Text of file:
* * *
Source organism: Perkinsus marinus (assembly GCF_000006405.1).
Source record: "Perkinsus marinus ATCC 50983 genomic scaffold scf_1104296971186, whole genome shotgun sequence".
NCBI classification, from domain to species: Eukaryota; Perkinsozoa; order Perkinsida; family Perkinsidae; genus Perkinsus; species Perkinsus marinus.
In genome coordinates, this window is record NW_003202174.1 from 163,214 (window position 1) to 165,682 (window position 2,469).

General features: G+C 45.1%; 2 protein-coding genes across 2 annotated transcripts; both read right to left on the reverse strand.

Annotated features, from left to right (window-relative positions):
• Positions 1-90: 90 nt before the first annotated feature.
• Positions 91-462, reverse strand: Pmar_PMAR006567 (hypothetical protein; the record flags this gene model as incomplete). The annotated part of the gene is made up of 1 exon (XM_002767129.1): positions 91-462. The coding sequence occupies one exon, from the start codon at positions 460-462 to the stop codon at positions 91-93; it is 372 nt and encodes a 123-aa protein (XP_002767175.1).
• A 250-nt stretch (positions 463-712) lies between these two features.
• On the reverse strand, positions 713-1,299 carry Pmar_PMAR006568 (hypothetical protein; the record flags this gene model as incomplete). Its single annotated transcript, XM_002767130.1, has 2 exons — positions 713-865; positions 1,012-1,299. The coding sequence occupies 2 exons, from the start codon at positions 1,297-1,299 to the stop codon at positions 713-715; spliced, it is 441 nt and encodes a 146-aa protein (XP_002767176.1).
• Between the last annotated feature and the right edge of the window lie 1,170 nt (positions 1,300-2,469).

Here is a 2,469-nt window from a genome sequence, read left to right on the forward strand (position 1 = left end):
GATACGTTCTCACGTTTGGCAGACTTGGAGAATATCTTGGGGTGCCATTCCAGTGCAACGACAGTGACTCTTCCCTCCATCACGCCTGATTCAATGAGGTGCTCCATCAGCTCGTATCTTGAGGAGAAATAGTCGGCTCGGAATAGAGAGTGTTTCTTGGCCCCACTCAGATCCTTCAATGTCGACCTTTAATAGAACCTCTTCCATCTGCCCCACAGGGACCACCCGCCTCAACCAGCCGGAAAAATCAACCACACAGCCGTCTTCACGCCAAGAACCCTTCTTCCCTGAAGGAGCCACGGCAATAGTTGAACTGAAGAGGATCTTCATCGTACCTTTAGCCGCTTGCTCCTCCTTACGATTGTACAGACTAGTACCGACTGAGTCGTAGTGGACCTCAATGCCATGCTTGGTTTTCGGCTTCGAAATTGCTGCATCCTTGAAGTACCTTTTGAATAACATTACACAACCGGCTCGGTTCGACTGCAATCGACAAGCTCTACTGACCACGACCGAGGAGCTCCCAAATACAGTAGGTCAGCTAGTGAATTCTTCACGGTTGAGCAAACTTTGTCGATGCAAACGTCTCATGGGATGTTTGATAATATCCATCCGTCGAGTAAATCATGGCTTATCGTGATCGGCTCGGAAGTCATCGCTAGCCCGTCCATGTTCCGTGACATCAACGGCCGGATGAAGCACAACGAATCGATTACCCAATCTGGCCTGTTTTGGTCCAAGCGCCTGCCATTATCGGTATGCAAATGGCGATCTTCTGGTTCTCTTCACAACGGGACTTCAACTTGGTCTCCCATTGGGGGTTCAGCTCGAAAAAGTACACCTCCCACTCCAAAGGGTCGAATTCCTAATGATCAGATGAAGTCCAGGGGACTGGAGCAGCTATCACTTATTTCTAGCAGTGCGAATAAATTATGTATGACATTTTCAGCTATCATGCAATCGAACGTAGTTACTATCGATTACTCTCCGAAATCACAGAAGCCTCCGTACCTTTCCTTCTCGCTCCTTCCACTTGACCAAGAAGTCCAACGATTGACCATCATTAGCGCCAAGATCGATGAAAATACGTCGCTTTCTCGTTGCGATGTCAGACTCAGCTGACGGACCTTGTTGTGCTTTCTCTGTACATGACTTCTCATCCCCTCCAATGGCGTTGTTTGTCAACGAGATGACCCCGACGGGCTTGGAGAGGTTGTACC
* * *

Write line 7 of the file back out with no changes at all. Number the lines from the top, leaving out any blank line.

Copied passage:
• Positions 1-90: 90 nt before the first annotated feature.